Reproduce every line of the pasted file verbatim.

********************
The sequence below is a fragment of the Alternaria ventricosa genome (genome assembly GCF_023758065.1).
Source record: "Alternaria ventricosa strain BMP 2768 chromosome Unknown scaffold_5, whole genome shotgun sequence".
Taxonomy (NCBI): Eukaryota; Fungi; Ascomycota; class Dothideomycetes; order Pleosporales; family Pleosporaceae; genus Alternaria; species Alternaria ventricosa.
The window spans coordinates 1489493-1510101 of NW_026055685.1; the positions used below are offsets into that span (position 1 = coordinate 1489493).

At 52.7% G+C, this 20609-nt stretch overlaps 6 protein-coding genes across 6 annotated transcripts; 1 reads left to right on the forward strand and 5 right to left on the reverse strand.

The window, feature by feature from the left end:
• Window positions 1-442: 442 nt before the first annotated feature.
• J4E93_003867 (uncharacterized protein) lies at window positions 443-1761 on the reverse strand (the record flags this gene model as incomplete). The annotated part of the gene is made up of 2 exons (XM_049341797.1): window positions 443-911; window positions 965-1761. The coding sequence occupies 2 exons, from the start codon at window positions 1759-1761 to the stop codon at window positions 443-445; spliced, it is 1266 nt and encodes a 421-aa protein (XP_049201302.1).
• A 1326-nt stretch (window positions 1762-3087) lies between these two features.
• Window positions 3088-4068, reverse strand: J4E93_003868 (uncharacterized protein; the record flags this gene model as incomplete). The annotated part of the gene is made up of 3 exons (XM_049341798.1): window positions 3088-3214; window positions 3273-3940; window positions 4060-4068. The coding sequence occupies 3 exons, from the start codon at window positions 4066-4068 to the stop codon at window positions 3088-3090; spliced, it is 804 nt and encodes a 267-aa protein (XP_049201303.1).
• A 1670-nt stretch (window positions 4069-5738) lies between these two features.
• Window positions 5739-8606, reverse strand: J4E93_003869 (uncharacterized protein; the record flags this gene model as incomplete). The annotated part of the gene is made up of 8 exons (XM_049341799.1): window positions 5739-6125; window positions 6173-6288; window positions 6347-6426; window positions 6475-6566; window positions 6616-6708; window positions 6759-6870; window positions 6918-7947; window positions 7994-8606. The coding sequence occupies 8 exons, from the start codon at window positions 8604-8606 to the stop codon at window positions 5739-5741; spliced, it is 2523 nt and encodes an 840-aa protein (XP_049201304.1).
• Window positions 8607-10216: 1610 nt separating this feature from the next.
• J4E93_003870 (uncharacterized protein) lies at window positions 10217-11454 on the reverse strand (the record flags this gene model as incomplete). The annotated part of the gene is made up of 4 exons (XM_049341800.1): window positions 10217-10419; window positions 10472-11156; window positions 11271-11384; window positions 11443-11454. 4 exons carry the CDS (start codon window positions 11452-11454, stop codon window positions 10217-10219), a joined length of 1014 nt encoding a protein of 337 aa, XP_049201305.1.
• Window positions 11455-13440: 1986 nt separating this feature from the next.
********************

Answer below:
The sequence below is a fragment of the Alternaria ventricosa genome (genome assembly GCF_023758065.1).
Source record: "Alternaria ventricosa strain BMP 2768 chromosome Unknown scaffold_5, whole genome shotgun sequence".
Taxonomy (NCBI): Eukaryota; Fungi; Ascomycota; class Dothideomycetes; order Pleosporales; family Pleosporaceae; genus Alternaria; species Alternaria ventricosa.
The window spans coordinates 1489493-1510101 of NW_026055685.1; the positions used below are offsets into that span (position 1 = coordinate 1489493).

At 52.7% G+C, this 20609-nt stretch overlaps 6 protein-coding genes across 6 annotated transcripts; 1 reads left to right on the forward strand and 5 right to left on the reverse strand.

The window, feature by feature from the left end:
• Window positions 1-442: 442 nt before the first annotated feature.
• J4E93_003867 (uncharacterized protein) lies at window positions 443-1761 on the reverse strand (the record flags this gene model as incomplete). The annotated part of the gene is made up of 2 exons (XM_049341797.1): window positions 443-911; window positions 965-1761. The coding sequence occupies 2 exons, from the start codon at window positions 1759-1761 to the stop codon at window positions 443-445; spliced, it is 1266 nt and encodes a 421-aa protein (XP_049201302.1).
• A 1326-nt stretch (window positions 1762-3087) lies between these two features.
• Window positions 3088-4068, reverse strand: J4E93_003868 (uncharacterized protein; the record flags this gene model as incomplete). The annotated part of the gene is made up of 3 exons (XM_049341798.1): window positions 3088-3214; window positions 3273-3940; window positions 4060-4068. The coding sequence occupies 3 exons, from the start codon at window positions 4066-4068 to the stop codon at window positions 3088-3090; spliced, it is 804 nt and encodes a 267-aa protein (XP_049201303.1).
• A 1670-nt stretch (window positions 4069-5738) lies between these two features.
• Window positions 5739-8606, reverse strand: J4E93_003869 (uncharacterized protein; the record flags this gene model as incomplete). The annotated part of the gene is made up of 8 exons (XM_049341799.1): window positions 5739-6125; window positions 6173-6288; window positions 6347-6426; window positions 6475-6566; window positions 6616-6708; window positions 6759-6870; window positions 6918-7947; window positions 7994-8606. The coding sequence occupies 8 exons, from the start codon at window positions 8604-8606 to the stop codon at window positions 5739-5741; spliced, it is 2523 nt and encodes an 840-aa protein (XP_049201304.1).
• Window positions 8607-10216: 1610 nt separating this feature from the next.
• J4E93_003870 (uncharacterized protein) lies at window positions 10217-11454 on the reverse strand (the record flags this gene model as incomplete). The annotated part of the gene is made up of 4 exons (XM_049341800.1): window positions 10217-10419; window positions 10472-11156; window positions 11271-11384; window positions 11443-11454. 4 exons carry the CDS (start codon window positions 11452-11454, stop codon window positions 10217-10219), a joined length of 1014 nt encoding a protein of 337 aa, XP_049201305.1.
• Window positions 11455-13440: 1986 nt separating this feature from the next.